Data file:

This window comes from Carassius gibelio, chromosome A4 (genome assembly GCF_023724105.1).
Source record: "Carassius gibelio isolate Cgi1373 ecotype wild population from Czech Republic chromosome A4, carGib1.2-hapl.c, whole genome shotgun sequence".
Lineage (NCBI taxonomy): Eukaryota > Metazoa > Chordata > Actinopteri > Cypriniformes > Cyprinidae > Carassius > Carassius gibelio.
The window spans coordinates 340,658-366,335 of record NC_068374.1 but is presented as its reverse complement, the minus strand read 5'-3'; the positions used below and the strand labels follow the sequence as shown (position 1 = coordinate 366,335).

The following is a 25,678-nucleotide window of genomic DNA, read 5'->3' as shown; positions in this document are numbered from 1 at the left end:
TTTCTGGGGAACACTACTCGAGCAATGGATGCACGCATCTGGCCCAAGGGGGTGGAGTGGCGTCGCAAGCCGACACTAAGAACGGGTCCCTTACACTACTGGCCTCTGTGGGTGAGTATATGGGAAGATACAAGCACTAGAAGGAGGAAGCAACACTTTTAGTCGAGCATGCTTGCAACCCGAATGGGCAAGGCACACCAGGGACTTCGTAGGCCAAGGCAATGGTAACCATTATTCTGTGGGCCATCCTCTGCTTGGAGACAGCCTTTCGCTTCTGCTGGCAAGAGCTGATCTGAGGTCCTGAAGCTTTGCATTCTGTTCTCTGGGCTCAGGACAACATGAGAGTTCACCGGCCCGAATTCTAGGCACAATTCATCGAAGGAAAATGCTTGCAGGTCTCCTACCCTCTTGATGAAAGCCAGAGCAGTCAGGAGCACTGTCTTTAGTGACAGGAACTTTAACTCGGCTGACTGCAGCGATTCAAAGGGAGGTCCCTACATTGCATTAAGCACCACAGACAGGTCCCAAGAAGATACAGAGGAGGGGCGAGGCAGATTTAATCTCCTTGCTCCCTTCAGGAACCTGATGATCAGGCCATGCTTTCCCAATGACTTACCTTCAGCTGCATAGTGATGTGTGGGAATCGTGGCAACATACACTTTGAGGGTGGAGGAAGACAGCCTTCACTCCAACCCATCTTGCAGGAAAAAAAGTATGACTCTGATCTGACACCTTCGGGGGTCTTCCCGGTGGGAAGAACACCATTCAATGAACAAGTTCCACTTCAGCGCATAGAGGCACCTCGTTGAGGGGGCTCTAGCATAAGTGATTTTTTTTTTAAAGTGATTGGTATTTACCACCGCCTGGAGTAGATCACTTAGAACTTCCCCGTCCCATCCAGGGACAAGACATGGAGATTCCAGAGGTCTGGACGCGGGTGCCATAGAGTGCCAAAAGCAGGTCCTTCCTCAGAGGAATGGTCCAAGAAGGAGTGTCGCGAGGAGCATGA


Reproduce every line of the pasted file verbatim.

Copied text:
This window comes from Carassius gibelio, chromosome A4 (genome assembly GCF_023724105.1).
Source record: "Carassius gibelio isolate Cgi1373 ecotype wild population from Czech Republic chromosome A4, carGib1.2-hapl.c, whole genome shotgun sequence".
Lineage (NCBI taxonomy): Eukaryota > Metazoa > Chordata > Actinopteri > Cypriniformes > Cyprinidae > Carassius > Carassius gibelio.
The window spans coordinates 340,658-366,335 of record NC_068374.1 but is presented as its reverse complement, the minus strand read 5'-3'; the positions used below and the strand labels follow the sequence as shown (position 1 = coordinate 366,335).

The following is a 25,678-nucleotide window of genomic DNA, read 5'->3' as shown; positions in this document are numbered from 1 at the left end:
TTTCTGGGGAACACTACTCGAGCAATGGATGCACGCATCTGGCCCAAGGGGGTGGAGTGGCGTCGCAAGCCGACACTAAGAACGGGTCCCTTACACTACTGGCCTCTGTGGGTGAGTATATGGGAAGATACAAGCACTAGAAGGAGGAAGCAACACTTTTAGTCGAGCATGCTTGCAACCCGAATGGGCAAGGCACACCAGGGACTTCGTAGGCCAAGGCAATGGTAACCATTATTCTGTGGGCCATCCTCTGCTTGGAGACAGCCTTTCGCTTCTGCTGGCAAGAGCTGATCTGAGGTCCTGAAGCTTTGCATTCTGTTCTCTGGGCTCAGGACAACATGAGAGTTCACCGGCCCGAATTCTAGGCACAATTCATCGAAGGAAAATGCTTGCAGGTCTCCTACCCTCTTGATGAAAGCCAGAGCAGTCAGGAGCACTGTCTTTAGTGACAGGAACTTTAACTCGGCTGACTGCAGCGATTCAAAGGGAGGTCCCTACATTGCATTAAGCACCACAGACAGGTCCCAAGAAGATACAGAGGAGGGGCGAGGCAGATTTAATCTCCTTGCTCCCTTCAGGAACCTGATGATCAGGCCATGCTTTCCCAATGACTTACCTTCAGCTGCATAGTGATGTGTGGGAATCGTGGCAACATACACTTTGAGGGTGGAGGAAGACAGCCTTCACTCCAACCCATCTTGCAGGAAAAAAAGTATGACTCTGATCTGACACCTTCGGGGGTCTTCCCGGTGGGAAGAACACCATTCAATGAACAAGTTCCACTTCAGCGCATAGAGGCACCTCGTTGAGGGGGCTCTAGCATAAGTGATTTTTTTTTTAAAGTGATTGGTATTTACCACCGCCTGGAGTAGATCACTTAGAACTTCCCCGTCCCATCCAGGGACAAGACATGGAGATTCCAGAGGTCTGGACGCGGGTGCCATAGAGTGCCAAAAGCAGGTCCTTCCTCAGAGGAATGGTCCAAGAAGGAGTGTCGCGAGGAGCATGA